It is clear from the proceedings of FWZ’s first conference that the founders aimed at establishing an international organization that would involve women beyond Britain. Yet when, in November 1919, after an extensive tour of Palestine, Rebecca Sieff proposed the foundation of precisely such an organization, there was some opposition to the proposal. Nevertheless, in July 1920, when an international body, the Women’s International Zionist Organization (WIZO) was established, with Rebecca Sieff as its president, FWZ became a branch of it. While WIZO focused on world affairs, FWZ dealt with local activity, but the division of labor was not altogether amicable.
Major changes in women’s status occurred during the twentieth century, both in the larger society and in the Jewish community. Jewish women, like their brothers, received university educations and entered the professions in large numbers. At the end of the twentieth century, fully half of all employed Jewish women were in the professions.
Jewish women participated in virtually every form of cultural and political activity. Anita Brookner, Eva Figes (b. 1932), Karen Gershon and Muriel Spark achieved fame as novelists, though they did not necessarily address Jewish subjects in their work and Spark converted. Early in the century Rachel Sassoon Beer was owner and editor of the Sunday Times. In the world of theater and film Elizabeth Bergner, Janet Suzman (b. 1939) and Claire Bloom have been notable figures. Ballerina Alicia Markova achieved international fame, as did pianist Dame Myra Hess and violinist Ida Haendel. Jewish women have played an active role in politics, serving as MPs in the Labour party (e.g. Renée Short, b. 1919) and in the Conservative Party (e.g. Sally Oppenheim, b. 1930) and as life peers. Dame Rose Heilborn (b. 1914) was a Justice of the High Court of Great Britain.
Some Jewish women chose unusual careers for women. Hertha (Marks) Ayrton was among the first females to study at Cambridge University, becoming a physicist. Rosalind Franklin was a physical chemist whose crucial experimental data enabled James Watson and Francis Crick to solve the structure of DNA. Miriam Rothschild devoted her life to biology and zoology. Lily Delissa Solomon (1863–1940) was a pioneer cyclist, motorist and airplane pilot, while Sheila Van Damm (b. 1922) was European women’s driving champion in 1954–55. More conventionally, Alexandra Buxton (b. 1934) was a tennis champion.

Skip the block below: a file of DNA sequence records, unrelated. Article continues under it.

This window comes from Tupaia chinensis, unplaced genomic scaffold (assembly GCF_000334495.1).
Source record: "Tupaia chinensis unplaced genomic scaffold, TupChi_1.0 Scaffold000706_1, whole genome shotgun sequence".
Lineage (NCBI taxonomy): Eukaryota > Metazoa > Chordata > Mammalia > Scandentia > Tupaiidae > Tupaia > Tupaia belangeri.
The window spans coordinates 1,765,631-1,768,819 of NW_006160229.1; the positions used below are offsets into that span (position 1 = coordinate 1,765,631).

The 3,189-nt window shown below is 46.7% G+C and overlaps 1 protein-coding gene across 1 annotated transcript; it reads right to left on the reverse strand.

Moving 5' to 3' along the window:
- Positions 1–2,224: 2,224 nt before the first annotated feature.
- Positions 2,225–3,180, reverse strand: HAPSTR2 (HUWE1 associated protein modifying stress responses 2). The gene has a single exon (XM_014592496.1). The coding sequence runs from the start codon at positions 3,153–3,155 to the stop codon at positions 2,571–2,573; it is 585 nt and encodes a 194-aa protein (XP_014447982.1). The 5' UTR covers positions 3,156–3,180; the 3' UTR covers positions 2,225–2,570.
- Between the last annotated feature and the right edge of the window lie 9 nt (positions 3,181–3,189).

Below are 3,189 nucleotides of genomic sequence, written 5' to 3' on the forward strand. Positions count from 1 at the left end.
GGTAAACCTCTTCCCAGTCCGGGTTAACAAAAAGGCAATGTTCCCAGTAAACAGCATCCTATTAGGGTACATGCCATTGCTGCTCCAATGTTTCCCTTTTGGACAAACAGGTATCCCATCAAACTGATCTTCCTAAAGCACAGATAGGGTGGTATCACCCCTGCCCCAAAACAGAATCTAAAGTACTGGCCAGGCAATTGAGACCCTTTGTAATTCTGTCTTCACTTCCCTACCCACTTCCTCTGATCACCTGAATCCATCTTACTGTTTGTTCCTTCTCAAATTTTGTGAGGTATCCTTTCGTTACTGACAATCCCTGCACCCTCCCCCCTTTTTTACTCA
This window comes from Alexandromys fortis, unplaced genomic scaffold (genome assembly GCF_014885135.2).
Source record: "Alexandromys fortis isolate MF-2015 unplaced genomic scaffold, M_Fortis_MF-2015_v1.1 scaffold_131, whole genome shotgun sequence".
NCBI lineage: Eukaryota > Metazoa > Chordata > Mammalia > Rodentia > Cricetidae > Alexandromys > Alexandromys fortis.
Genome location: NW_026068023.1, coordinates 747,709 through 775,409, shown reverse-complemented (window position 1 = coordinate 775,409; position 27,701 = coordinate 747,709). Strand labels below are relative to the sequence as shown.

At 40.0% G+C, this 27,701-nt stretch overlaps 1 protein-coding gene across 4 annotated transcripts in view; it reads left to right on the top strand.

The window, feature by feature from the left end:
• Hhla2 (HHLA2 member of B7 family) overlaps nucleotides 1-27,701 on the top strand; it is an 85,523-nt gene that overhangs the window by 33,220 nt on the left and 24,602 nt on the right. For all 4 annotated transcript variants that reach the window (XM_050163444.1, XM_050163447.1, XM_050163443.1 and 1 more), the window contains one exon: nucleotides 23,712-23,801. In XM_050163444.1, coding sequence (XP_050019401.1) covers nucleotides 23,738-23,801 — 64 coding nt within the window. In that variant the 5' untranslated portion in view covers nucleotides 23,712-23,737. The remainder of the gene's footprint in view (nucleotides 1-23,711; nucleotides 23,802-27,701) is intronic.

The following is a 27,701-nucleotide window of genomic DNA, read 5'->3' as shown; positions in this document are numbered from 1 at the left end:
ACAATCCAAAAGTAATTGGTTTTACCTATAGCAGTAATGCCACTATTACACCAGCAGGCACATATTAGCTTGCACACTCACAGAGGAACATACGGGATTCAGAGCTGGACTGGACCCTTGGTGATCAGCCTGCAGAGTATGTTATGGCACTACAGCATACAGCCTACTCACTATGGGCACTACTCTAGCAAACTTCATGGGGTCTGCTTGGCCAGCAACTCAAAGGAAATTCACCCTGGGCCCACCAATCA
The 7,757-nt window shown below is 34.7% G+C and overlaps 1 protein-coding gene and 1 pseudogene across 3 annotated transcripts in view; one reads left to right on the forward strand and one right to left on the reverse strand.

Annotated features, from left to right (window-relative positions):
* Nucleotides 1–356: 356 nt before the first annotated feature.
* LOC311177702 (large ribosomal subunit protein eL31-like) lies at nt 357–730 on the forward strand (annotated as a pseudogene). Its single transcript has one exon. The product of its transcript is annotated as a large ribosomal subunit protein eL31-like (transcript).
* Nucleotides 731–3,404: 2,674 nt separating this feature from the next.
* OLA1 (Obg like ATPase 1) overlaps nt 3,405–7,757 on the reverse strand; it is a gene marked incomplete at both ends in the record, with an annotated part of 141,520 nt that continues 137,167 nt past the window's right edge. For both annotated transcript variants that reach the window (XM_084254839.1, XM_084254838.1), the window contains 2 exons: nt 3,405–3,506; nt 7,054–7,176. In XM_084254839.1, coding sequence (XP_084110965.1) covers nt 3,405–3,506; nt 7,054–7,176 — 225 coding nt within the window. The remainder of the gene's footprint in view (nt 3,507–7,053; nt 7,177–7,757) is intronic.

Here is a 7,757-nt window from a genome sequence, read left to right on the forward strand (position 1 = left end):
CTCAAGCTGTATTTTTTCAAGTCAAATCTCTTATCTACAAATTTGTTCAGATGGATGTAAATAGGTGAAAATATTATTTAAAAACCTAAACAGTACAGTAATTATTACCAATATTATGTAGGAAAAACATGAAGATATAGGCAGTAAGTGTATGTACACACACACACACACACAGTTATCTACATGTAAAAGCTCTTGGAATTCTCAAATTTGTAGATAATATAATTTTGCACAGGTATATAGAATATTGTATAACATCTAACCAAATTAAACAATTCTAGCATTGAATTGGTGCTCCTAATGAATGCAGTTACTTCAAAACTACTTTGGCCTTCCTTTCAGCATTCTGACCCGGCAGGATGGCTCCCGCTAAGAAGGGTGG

Jewish women have made strides in the religious life of the community. While United Synagogue still bars women from serving as synagogue chairs and Orthodox synagogues continue to prohibit women from voting in their own right, women have found arenas for their talents in provincial synagogues outside United Synagogue. Recently, Judge Myrella Cohen led a group endeavoring to improve the plight of the agunah. Many of these changes have their roots in Hannah Cohen’s 1930 presidency of the JBG. In 1967, Leo Baeck College agreed in principle that women could enter the Rabbinical College; ordination of the first woman rabbi, Jacqueline Tabick, took place in 1975. More recently, prayer books have incorporated gender neutral language, new rituals celebrate women’s life cycle events, and Rabbi Sheila Shulman founded the first synagogue for gays and lesbians. Jo Wagerman became both the first female Head Teacher of JFS (1985–1993) and the first woman president of the JBD in 2000. In 1992, Chief Rabbi Jonathan Sacks set up a commission that included numerous distinguished women, which produced a report with recommendations to enhance women’s status. In March 2001, United Synagogue changed its 130-year-old rules, enabling women to become honorary officers of synagogues. Thus, despite the obstacles that still remain, British Jewish women have attained key roles in and out of the Jewish community, taking advantage of new opportunities in religious and secular society alike.
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Tananbaum, Susan L.. "Britain: Nineteenth and Twentieth Centuries." Jewish Women: A Comprehensive Historical Encyclopedia. 1 March 2009. Jewish Women's Archive. (Viewed on February 21, 2017) <https://jwa.org/encyclopedia/article/britain-nineteenth-and-twentieth-centuries>.